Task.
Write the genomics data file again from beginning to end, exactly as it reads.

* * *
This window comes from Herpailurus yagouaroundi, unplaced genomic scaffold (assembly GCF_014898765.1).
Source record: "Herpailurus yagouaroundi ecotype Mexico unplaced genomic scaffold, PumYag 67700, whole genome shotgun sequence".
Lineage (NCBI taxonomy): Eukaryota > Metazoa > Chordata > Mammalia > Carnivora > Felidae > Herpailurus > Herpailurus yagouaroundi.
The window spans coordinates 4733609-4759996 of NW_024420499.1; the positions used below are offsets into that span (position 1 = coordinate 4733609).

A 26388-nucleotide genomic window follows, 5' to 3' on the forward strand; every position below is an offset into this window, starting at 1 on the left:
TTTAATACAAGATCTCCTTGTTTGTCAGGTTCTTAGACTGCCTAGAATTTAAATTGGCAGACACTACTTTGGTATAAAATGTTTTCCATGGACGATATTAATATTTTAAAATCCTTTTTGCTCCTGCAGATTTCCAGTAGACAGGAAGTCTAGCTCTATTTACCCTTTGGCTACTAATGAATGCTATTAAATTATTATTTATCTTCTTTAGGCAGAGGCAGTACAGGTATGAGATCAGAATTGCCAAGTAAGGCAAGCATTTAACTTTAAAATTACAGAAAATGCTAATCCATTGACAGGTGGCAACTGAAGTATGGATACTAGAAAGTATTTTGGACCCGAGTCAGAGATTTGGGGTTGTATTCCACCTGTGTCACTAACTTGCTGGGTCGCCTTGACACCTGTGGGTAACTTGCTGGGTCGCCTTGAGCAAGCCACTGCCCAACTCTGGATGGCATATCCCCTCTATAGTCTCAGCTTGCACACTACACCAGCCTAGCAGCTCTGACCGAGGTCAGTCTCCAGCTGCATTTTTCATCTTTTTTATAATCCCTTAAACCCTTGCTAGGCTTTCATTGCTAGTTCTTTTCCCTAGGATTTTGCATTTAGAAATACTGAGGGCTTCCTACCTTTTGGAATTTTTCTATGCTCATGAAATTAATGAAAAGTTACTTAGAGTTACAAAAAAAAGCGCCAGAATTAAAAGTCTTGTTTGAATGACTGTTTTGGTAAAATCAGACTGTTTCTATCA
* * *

This window comes from Herpailurus yagouaroundi, unplaced genomic scaffold (assembly GCF_014898765.1).
Source record: "Herpailurus yagouaroundi ecotype Mexico unplaced genomic scaffold, PumYag 67700, whole genome shotgun sequence".
Lineage (NCBI taxonomy): Eukaryota > Metazoa > Chordata > Mammalia > Carnivora > Felidae > Herpailurus > Herpailurus yagouaroundi.
The window spans coordinates 4733609-4759996 of NW_024420499.1; the positions used below are offsets into that span (position 1 = coordinate 4733609).

A 26388-nucleotide genomic window follows, 5' to 3' on the forward strand; every position below is an offset into this window, starting at 1 on the left:
TTTAATACAAGATCTCCTTGTTTGTCAGGTTCTTAGACTGCCTAGAATTTAAATTGGCAGACACTACTTTGGTATAAAATGTTTTCCATGGACGATATTAATATTTTAAAATCCTTTTTGCTCCTGCAGATTTCCAGTAGACAGGAAGTCTAGCTCTATTTACCCTTTGGCTACTAATGAATGCTATTAAATTATTATTTATCTTCTTTAGGCAGAGGCAGTACAGGTATGAGATCAGAATTGCCAAGTAAGGCAAGCATTTAACTTTAAAATTACAGAAAATGCTAATCCATTGACAGGTGGCAACTGAAGTATGGATACTAGAAAGTATTTTGGACCCGAGTCAGAGATTTGGGGTTGTATTCCACCTGTGTCACTAACTTGCTGGGTCGCCTTGACACCTGTGGGTAACTTGCTGGGTCGCCTTGAGCAAGCCACTGCCCAACTCTGGATGGCATATCCCCTCTATAGTCTCAGCTTGCACACTACACCAGCCTAGCAGCTCTGACCGAGGTCAGTCTCCAGCTGCATTTTTCATCTTTTTTATAATCCCTTAAACCCTTGCTAGGCTTTCATTGCTAGTTCTTTTCCCTAGGATTTTGCATTTAGAAATACTGAGGGCTTCCTACCTTTTGGAATTTTTCTATGCTCATGAAATTAATGAAAAGTTACTTAGAGTTACAAAAAAAAGCGCCAGAATTAAAAGTCTTGTTTGAATGACTGTTTTGGTAAAATCAGACTGTTTCTATCA